The Wonder of That Night

The same night in which he was betrayed —1Co_11:23

Attention has been directed in these days of ours to what is called the method of suggestion. The power of suggestion to influence thought and conduct is one of the great themes of educational science. We are taught that beneath our consciousness there is a whole world within each of us that lies asleep, and that it depends on the suggestive touch whether it will awaken to evil or to good. Now there can be little question that in throwing in this clause, Paul is acting on the method of suggestion. He is not just stating an historic fact nor indicating a bare point of time. He is conveying to the Corinthian church by the suggestion of the betrayal-night a veiled and delicate rebuke.

Divisions in the Church

Recall the circumstances of that church at Corinth. It was in a sad and pitiable state. It was rent with such unseemly factions that any one but Paul would have despaired of it. A church is always in the most deadly peril when its divisions are felt at the Lord’s Table. It is bad enough when they interfere with service; it is far worse when they invade the ordinance. Yet at Corinth that was what had happened, and brotherly love had vanished from the ordinance and pride and selfishness and disregard of decency had reared their heads at the communion table. It was to such a church that Paul was writing when he said, “On that night in which he was betrayed. “Let them but think of that, in all the pathos of it, and it would shame them into a better spirit. How could any of them be proud again, or drunken or scornful of the poor, when they remembered that their feast was instituted in the infinite sorrow of betrayal-night. In other words, Paul flung this clause in to quicken and intensify right feeling. It was not an item of information merely; it was a call to worthier communicating.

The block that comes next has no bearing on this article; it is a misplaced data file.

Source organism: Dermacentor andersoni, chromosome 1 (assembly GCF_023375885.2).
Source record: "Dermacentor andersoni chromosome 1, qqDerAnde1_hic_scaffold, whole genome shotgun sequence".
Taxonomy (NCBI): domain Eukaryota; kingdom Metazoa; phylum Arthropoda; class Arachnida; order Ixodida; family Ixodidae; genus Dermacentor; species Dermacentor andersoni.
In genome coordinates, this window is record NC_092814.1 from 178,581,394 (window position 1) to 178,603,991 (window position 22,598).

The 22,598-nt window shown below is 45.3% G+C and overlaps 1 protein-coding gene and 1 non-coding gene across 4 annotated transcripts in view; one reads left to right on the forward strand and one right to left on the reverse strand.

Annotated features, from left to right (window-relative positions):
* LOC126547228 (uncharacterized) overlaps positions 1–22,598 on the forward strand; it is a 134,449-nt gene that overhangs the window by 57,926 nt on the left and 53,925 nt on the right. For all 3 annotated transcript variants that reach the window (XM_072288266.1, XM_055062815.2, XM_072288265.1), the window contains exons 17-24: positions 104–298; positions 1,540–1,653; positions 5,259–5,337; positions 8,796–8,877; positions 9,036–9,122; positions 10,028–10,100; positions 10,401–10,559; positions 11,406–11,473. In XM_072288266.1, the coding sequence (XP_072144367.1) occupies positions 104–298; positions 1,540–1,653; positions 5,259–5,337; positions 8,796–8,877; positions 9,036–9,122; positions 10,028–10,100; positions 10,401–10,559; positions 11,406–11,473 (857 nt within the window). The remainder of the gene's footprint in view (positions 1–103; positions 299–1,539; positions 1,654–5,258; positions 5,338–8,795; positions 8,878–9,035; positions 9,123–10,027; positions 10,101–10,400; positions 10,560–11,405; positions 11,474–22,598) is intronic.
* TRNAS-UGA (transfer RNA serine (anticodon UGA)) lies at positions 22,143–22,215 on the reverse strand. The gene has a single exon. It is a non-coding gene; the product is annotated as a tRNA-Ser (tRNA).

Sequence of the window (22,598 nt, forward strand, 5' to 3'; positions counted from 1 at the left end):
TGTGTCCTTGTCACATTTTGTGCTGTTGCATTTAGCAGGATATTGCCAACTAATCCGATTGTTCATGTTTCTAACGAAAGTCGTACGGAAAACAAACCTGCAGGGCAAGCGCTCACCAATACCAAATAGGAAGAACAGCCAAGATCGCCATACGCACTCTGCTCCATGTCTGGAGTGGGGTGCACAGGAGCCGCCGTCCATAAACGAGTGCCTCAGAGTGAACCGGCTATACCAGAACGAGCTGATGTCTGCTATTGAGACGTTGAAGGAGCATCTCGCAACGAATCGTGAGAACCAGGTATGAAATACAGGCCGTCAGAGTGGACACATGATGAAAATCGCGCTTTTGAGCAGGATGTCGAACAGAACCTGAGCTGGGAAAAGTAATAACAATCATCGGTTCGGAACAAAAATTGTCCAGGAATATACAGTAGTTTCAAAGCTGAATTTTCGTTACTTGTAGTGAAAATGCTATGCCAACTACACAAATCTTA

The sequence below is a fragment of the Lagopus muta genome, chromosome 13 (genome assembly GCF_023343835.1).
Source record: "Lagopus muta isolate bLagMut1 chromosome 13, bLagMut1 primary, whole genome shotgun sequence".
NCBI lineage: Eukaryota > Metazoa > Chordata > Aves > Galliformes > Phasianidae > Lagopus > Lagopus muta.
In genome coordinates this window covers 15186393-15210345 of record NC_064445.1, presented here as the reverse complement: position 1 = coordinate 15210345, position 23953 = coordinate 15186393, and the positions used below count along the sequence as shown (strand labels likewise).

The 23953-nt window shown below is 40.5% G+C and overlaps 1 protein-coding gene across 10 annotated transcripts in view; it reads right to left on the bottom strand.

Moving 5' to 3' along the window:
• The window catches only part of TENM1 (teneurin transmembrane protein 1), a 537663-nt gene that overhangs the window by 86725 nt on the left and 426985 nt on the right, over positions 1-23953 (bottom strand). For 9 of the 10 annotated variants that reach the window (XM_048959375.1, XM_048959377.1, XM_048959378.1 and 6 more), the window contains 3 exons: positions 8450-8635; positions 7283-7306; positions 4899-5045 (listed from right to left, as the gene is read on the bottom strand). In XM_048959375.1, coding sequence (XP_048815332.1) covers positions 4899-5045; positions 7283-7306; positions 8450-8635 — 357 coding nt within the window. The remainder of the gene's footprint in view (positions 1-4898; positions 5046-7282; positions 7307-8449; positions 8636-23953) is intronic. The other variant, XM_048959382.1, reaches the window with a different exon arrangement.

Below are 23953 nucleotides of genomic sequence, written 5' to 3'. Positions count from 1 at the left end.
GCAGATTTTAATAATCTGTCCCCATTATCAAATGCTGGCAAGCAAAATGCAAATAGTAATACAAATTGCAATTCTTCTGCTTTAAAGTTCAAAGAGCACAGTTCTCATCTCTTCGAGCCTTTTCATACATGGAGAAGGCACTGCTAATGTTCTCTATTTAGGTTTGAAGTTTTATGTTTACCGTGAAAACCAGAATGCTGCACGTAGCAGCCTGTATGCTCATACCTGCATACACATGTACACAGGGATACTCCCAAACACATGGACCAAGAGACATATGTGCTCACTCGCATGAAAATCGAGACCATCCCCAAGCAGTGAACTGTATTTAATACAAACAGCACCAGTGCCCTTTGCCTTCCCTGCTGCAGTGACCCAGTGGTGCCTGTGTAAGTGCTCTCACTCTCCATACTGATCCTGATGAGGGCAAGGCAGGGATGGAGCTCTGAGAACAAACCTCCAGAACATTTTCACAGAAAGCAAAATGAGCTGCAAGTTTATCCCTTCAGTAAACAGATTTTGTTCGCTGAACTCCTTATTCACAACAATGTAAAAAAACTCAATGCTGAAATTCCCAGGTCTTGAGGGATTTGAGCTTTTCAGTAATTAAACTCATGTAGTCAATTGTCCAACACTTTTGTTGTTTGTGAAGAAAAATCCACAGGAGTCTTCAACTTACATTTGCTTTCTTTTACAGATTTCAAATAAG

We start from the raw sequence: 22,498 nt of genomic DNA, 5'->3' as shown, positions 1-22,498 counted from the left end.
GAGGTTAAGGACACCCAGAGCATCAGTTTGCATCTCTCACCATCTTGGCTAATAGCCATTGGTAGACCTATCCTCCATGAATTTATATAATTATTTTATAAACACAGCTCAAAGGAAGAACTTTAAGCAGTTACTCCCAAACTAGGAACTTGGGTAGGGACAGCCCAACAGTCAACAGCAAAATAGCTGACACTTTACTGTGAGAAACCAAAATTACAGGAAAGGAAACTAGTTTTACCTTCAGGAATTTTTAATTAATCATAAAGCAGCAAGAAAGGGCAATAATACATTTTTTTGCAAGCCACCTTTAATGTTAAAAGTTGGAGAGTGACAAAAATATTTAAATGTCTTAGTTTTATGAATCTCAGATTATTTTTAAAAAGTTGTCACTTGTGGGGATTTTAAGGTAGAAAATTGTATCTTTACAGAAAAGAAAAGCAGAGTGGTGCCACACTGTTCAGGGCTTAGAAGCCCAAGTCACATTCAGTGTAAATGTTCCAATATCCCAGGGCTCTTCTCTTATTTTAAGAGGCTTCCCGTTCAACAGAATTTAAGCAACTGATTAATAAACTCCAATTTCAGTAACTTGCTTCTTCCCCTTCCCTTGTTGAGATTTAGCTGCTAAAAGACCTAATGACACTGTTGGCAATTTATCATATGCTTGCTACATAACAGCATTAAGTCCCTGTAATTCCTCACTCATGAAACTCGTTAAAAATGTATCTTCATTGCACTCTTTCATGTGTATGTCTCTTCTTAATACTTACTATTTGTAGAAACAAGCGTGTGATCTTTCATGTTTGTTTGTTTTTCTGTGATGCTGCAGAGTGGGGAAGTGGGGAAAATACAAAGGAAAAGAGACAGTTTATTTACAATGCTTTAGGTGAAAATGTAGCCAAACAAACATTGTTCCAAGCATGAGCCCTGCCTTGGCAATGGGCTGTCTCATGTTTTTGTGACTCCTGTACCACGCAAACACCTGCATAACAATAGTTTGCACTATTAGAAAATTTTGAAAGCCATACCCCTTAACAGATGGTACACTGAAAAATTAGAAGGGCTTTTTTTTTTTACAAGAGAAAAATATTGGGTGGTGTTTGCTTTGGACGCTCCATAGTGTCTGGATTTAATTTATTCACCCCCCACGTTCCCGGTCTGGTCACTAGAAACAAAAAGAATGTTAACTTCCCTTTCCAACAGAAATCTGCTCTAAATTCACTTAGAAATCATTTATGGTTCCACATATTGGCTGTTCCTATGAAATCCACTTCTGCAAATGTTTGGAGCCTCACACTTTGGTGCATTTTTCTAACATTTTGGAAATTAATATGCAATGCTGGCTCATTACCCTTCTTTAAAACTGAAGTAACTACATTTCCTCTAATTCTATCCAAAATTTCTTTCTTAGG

The Wonder of Christ’s Thanksgiving

One of the great features of the Last Supper was the prayer of thanksgiving which Jesus offered. It had its place, no less than the breaking of the bread, in the revelation which Paul had had from Christ. What was included in that thanksgiving is one of the things which God has hidden from us. We know from the Gospels that the bread and wine were blessed, but no one imagines that that was all. Clearly, there was such an outpouring of the heart, such adoration of the Heavenly Father, that none of the little band in that upper room ever forgot it to his dying day. John carried the thought of it to Ephesus. Peter recurred to it in distant Babylon. It had moved them to a depth of awe and wonder that was vivid to their last hour of ministry. Whenever they met to break the bread again on distant shores and after the lapse of years, swift as an arrow-flight their hearts went back to the wonderful thanksgiving of Jesus.

Thanksgiving Distinguishes the Lord’s Table

So powerfully has that been impressed upon the church that thanksgiving has always distinguished the Lord’s Table. In every fellowship and throughout all the ages one great mark of the Communion Service is gratitude. One of the oldest names for the feast is eucharist, and eucharist is the Greek for thanksgiving. One of the oldest traditions of the Table is that the poor should be remembered at it. And all this thankfulness expressed in name and offertory is not only the witness of our debt to God, it is the witness also of the depth of feeling that was stirred by the thanksgiving of Jesus. It is that which is written out in after ages. It is that which is testified to in every ordinance. Every time we meet to break the bread, we touch on the wonder of the upper room. We touch on the awe that filled the little company, as with the filling of the Holy Ghost, when they listened with rapt hearts and straining ears to the thanksgiving of their Master and their Lord.

The Adoring Gratitude of Christ